Why Hire a Doula? | Toddling Through the Silicon Valley | Cheryl Bac | Palo Alto Online |

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Toddling Through the Silicon Valley

By Cheryl Bac

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About this blog: I'm a wife, stay-at-home mom, home cook, marathon runner, and PhD. I recently moved to the Silicon Valley after completing my PhD in Social Psychology and becoming a mother one month apart. Before that, I ran seven marathons incl...  (More)

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Why Hire a Doula?

Uploaded: Nov 22, 2014
When our son was born I didn't know much about birth or postpartum doulas. Both were probably mentioned during our childbirth preparation class, but I didn't look into either service. I didn't know how painful/long labor could be, how hard it would be to make decisions during labor, how exhausting it can be to recover from childbirth, how hard it can be to see dishes and laundry piling up, how often newborns need to be fed and changed, and that sleeping when baby sleeps is not always enough rest. And I definitely didn't realize how amazing it is when someone steps in and helps you during this major life event.

A couple of weeks after our son was born, a friend told me about a coffee-hour hosted by doulas. I loved this outing and tried to attend weekly. The doulas gave us advice, held our little ones while we ate, and offered a listening ear when we just needed to vent. Even though the meetup was intended for the "fourth trimester," we were warmly welcomed each week as our newborns became infants and then babies.

When I became pregnant with our daughter we started the search for a doula. And this time we hired two.

As a second time mom, I knew a little bit more about what I was getting myself into. I knew what I wanted and was not afraid to ask for it. However, being a second-time mom, it was not easy to find doulas who met our needs.

As I discussed in a post during my pregnancy, we wanted a doula who could provide emergency childcare for us if I went into labor when our relative was unavailable to watch our toddler. And during the first few weeks postpartum, I wanted a doula who would spend the majority of her time tending to my son. I felt quite comfortable taking care of a newborn, but I was worried about how I would recover with a toddler at home.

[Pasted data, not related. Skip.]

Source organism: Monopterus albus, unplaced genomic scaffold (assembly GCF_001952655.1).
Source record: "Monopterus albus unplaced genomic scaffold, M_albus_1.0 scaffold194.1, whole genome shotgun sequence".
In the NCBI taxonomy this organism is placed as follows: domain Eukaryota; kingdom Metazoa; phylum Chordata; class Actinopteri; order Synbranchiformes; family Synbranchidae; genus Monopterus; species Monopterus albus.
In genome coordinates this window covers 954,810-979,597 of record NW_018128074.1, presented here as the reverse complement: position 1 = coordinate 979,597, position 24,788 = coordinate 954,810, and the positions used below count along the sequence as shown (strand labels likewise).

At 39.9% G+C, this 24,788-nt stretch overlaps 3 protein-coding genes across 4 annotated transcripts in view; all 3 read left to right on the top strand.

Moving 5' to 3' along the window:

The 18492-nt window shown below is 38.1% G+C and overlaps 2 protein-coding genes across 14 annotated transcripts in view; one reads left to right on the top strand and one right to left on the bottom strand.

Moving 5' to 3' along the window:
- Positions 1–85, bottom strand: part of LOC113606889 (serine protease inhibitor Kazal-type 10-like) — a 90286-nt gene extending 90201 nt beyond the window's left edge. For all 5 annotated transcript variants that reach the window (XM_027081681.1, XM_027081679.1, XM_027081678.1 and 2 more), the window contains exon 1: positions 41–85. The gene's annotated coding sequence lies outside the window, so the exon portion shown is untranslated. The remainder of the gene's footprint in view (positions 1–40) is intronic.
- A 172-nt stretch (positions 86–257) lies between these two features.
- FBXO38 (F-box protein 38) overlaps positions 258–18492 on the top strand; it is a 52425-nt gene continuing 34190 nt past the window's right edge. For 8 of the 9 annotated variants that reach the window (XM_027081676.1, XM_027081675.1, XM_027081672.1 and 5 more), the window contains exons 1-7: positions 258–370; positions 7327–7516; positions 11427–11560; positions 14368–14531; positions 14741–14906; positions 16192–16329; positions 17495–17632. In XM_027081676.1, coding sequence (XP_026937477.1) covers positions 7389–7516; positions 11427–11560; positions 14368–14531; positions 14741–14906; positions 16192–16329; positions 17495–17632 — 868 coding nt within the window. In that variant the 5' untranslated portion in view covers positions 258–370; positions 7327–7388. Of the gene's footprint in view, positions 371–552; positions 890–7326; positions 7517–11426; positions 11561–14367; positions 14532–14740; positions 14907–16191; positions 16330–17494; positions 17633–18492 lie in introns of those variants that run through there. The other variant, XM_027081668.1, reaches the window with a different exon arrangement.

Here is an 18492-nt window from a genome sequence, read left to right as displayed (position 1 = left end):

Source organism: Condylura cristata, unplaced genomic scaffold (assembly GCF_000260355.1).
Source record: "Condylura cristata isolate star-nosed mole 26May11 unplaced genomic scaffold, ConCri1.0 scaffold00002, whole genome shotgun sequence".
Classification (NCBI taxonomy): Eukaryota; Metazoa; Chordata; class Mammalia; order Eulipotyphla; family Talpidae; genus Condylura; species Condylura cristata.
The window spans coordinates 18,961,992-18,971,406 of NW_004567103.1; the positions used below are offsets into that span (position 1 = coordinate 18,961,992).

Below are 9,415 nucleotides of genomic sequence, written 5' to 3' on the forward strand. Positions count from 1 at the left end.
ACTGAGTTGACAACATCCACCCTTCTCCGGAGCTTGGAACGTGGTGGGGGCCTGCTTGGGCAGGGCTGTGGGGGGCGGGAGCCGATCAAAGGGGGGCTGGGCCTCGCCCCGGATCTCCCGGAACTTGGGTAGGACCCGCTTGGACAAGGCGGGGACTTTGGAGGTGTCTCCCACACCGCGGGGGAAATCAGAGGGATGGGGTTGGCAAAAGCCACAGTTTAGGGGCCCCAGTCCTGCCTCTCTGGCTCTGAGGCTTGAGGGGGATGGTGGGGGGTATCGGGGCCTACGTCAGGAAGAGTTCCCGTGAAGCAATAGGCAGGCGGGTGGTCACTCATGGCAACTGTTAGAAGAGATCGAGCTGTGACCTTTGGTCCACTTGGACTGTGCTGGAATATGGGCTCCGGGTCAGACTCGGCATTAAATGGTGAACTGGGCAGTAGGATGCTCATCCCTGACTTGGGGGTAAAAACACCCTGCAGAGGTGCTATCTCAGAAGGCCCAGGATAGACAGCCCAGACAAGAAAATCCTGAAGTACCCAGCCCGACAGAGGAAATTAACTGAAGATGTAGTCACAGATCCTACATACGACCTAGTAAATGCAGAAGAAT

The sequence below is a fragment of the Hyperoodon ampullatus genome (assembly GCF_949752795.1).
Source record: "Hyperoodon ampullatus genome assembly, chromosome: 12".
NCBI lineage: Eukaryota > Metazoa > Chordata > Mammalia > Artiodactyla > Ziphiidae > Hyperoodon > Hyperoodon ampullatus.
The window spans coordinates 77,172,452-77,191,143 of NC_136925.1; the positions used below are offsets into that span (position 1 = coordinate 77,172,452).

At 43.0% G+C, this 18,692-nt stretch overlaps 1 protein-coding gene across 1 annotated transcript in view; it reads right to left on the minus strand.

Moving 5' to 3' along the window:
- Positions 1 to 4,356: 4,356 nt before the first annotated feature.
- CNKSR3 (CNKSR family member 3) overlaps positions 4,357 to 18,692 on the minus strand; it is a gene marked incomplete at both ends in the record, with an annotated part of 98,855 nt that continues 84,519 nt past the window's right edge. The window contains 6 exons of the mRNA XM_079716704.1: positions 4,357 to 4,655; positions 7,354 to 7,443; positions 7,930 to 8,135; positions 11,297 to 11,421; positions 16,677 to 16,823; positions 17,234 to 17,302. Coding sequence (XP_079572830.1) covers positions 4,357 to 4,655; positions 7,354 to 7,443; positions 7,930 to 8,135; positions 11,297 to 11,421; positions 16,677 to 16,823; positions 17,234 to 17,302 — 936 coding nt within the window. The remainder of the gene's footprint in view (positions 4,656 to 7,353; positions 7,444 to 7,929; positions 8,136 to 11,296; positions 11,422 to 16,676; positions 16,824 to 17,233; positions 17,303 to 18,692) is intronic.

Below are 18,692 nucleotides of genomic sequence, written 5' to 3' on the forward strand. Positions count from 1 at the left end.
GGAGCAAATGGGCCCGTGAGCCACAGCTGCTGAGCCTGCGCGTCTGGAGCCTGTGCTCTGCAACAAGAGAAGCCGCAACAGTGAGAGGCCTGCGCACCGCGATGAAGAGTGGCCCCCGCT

Although it was a challenging search, we couldn't have asked for better doulas. If you are pregnant and haven't looked into hiring a doula, it might be a service worth checking out. Here are some local resources available:

1. Blossom Birth's Meet the Doula Event. Although I went on a day with only a handful of doulas present, Blossom Birth was wonderful in helping us find a doula.

2. Ask friends. One of our doulas was actually recommended to us by a friend from the East Coast.

3. Check out a doula matching agency, like Baby Steps Doulas.

4. Look through BABI (Bay Area Birth Information).

Did you hire a birth and/or postpartum doula? How was your experience? How did you find a doula?
What is it worth to you?


Posted by Mother of 4 , a resident of Palo Verde School,
on Nov 22, 2014 at 10:15 pm

A doula is something I have no experience with, having been fortunate enough to always have a mother or mother in law willing to fly in early and long enough to provide adequate cover. This has been mixed blessings and probably a blog topic in itself, but it was something that met the need for our family.

Saying this, the need for a doula as described by you is probably a phenomenon of modern family dynamics. In generations past, the older women were able to step in and perform midwifery, as well as support the older children and the running of the household until such time as the new normal routine starting becoming more orderly. In an ideal society, would this be the best solution even today? Not so sure as when you get more than one woman trying to put her signature on the way things are organized in the home, disagreements and conflict are quite often result.

For me, would I have chosen a paid doula rather than a keen grandmother in the home? Although I can see that there must be some advantages, the biggest disadvantage for me would have been the deep hurt I would have invoked in the relationships with the two grandmothers of my children.

I suppose it is true to say that with each birth, the problems and blessings of having a grandmother in my home were something I never questioned but just added to the trauma of change. The fact that on each occasion, being able to wave goodbye and get my home back into my own hands, no matter how disorganized and tired I felt, was always the best of feelings.

Posted by Cheryl Bac, a Palo Alto Online blogger,
on Nov 23, 2014 at 3:34 pm

Cheryl Bac is a registered user.

Mother of 4 - Thank you for sharing your experiences with your mother and mother-in-law stepping in to help. It sounds like it was a great solution for your family.

I'm curious how many families hire a doula even when mother or mother-in-law is available to help out. I would imagine that it would be wonderful to have the love and care from a relative while also having the expertise, training and support of a doula.

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